For years, Alba Guzman was known in the Immokalee community as a madam who had underage girls working for her against their will.
And for years deputies would go to Guzman’s trailer on South 2nd Street and she would deny it was being used for prostitution.
“For years we heard stuff and kept an eye on her,” said Marisol Schloendorn, a victim advocate who, along with Detective Andy Henchesmoore make up the Collier County Sheriff’s Office’s Human Trafficking Unit.
The break finally came March 3, 2012, when CCSO road patrol deputies responded to a complaint from the community that women were selling their bodies for sex out of Guzman’s trailer. Deputies had rounded up 15 men and two women from inside the trailer when Schloendorn and Detective Henchesmoore arrived. Detective Henchesmoore and Schloendorn interviewed the women, one of whom produced a crucial cell phone video showing the 54-year-old Guzman receiving money from a man paying for sex. They concluded that the women were selling their bodies for sex but weren’t being held against their will.
Guzman was arrested on a felony charge of living off the proceeds from prostitution and eventually deported back to her native Colombia. And while she wasn’t formally
charged with human trafficking, the investigation revealed that her Immokalee trailer was one of the stops that human trafficking victims regularly made while working the prostitution circuit in Florida.
“She was part of the human trafficking web,” Schloendorn said.
The Guzman case was one of seven human trafficking cases CCSO worked in 2013. The cases involved both foreign and domestic victims.
Since 2007, the CCSO Human Trafficking Unit has helped remove 67 victims from trafficking – sex trafficking to labor trafficking.
Schloendorn has been assigned to the Human Trafficking Unit since 2006 and Detective Henchesmoore since 2012. While Detective Henchesmoore investigates tips of human trafficking, Schloendorn acts as a mentor to the victims, counseling them and attending their court hearings.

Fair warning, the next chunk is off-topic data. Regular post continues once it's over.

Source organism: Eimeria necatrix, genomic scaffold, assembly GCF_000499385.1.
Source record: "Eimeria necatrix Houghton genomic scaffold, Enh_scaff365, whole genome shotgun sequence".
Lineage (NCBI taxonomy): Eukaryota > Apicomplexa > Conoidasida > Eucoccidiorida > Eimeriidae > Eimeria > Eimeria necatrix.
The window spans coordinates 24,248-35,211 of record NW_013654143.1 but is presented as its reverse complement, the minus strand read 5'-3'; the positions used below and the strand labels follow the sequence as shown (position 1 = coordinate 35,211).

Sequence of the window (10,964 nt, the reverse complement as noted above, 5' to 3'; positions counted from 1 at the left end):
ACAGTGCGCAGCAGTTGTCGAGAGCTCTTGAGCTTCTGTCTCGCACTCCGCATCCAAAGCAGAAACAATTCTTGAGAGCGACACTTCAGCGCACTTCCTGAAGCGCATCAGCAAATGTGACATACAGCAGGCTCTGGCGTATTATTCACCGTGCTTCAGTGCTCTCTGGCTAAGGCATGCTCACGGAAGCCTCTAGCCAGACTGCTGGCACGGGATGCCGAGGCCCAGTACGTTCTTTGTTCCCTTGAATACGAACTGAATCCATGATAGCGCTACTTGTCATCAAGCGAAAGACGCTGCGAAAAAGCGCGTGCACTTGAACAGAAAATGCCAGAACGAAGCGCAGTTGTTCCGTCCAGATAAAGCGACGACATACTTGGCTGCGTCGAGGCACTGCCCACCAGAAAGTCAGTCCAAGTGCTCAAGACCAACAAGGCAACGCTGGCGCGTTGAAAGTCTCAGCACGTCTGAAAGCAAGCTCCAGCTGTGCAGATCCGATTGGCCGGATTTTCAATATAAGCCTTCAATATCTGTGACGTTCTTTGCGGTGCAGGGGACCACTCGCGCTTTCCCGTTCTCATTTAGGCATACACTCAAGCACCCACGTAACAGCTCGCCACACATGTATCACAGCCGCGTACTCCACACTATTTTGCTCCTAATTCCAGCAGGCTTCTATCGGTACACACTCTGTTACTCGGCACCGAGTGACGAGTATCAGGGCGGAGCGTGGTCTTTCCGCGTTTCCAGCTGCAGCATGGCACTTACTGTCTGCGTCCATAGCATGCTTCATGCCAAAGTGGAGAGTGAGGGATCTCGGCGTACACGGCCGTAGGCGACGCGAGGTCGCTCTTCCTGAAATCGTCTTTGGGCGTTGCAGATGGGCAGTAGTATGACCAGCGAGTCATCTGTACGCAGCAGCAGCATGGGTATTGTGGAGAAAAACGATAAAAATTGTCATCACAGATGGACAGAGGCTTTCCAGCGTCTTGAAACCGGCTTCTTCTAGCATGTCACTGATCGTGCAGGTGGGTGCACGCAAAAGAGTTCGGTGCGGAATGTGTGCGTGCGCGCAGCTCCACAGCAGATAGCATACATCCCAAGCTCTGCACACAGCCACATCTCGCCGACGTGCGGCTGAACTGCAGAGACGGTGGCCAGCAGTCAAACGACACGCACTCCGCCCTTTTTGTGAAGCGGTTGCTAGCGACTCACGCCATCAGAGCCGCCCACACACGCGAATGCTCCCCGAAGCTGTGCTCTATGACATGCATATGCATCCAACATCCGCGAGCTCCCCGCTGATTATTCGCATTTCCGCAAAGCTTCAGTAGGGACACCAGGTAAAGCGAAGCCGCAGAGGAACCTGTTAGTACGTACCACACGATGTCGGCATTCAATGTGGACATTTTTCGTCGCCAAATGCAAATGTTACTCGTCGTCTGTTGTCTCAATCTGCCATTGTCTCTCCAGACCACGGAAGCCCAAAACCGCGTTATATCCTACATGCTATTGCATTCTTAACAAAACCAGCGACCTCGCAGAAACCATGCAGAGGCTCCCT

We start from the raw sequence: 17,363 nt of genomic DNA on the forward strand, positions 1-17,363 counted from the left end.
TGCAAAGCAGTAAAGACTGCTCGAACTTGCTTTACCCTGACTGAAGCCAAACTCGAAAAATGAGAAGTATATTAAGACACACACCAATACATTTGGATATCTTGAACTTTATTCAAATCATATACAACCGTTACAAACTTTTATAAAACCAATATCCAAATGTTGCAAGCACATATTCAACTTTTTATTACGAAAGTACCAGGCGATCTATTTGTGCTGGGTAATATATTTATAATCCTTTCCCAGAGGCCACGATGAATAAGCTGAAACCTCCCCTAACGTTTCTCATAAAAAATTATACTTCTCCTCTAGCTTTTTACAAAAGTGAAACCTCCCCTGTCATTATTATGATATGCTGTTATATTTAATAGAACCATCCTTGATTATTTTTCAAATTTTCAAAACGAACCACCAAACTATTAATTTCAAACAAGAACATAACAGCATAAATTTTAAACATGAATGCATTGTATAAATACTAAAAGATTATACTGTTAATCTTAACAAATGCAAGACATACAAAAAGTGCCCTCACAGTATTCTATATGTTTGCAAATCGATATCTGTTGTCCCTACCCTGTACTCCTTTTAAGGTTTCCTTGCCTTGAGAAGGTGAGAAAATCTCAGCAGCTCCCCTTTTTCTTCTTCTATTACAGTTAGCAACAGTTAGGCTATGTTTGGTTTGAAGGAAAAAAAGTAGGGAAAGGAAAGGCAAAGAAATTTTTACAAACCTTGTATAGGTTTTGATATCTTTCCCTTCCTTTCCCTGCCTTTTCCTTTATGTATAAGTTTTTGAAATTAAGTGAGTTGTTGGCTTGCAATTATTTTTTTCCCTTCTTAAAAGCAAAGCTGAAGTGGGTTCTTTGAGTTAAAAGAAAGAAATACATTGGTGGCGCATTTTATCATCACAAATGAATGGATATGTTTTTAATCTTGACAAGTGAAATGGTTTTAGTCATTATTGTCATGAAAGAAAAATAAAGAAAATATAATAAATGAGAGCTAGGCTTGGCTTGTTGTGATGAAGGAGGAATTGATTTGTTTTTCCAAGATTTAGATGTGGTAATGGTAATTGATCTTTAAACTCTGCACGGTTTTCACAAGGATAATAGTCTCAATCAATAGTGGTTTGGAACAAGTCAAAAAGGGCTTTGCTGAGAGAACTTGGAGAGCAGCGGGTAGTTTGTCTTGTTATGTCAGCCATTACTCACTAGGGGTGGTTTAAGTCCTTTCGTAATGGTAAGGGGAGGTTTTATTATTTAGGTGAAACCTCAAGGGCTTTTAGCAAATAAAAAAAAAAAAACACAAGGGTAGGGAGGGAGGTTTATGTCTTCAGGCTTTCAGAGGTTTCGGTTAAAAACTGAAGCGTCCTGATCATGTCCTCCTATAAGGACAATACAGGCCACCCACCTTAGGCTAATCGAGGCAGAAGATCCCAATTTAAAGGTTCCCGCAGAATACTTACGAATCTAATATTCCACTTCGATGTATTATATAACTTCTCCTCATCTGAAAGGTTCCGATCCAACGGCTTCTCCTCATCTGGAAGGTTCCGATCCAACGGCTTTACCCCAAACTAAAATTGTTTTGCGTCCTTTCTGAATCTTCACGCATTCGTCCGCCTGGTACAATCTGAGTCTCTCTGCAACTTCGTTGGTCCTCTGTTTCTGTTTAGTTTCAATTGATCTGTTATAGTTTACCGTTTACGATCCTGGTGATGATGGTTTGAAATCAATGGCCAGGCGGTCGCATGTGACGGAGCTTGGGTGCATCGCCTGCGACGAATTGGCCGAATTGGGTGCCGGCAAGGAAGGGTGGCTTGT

In April, the Florida State Attorney General’s Office honored Schloendorn with the 2014 Distinguished Services Award for Outstanding Victim Advocate for her work with human trafficking victims.
Human trafficking cases can be the most complicated and time-consuming cases law enforcement agencies can investigate. When a victim is rescued from a trafficking situation they commonly have nothing except the clothes on their back. They typically suffer from a variety of problems that include drug and alcohol addiction, mental illness and past traumatic abuse.
Victims of human trafficking are very reluctant to disclose their situation, especially to law enforcement, due to myriad issues such as fear, coercion, threats, extortion,
manipulation by the traffickers or that they won’t be believed. Many involved in commercial sex are repeatedly and commonly abused by their pimp.
“If a pimp is involved, there is a very high likelihood that some sort of coercion exists and that the relationship is not voluntary,” said Sgt. Wade Williams of the CCSO
Exploitation Section, which oversees the Human Trafficking Unit.
However, many prostitutes think of their pimp as a ‘boyfriend’ and will say they do not have a pimp. “The notion that most prostitutes are working voluntarily is a distortion of the reality,” said Sgt. Williams.
Due to their delicate situation, building their trust and providing them with the myriad services that they need to reintegrate into society can be an extremely difficult task.
For Schloendorn this usually means texts and phone calls day and night, and responding to victims when they are in crisis. It also means arranging and taking victims to necessary appointments and interviews, helping them get required documents such as a driver’s license, and other necessary functions.
“The victim advocate must be able to break the psychological chains of the trafficker, provide all of the necessary services, stay in constant communication and build a quality rapport with the victim if we are to succeed in the prosecution,” said Sgt. Williams.
Schloendorn recognizes that working closely with the community is one of the best ways to serve and to identify victims. She organizes annual outreach events to raise awareness and to develop information regarding human trafficking. These events typically draw 300 to 800 people as well as local media and public officials.
Schloendorn frequently adjusts her work schedule to provide these services, which means working many nights and weekends. She constantly goes out of her way to innovate new ways of providing the best services for victims and for new ways of identifying victims.
“She doesn’t simply do what is required of her,” Sgt. Williams said. “She feels a personal sense of responsibility to the victims in her cases.”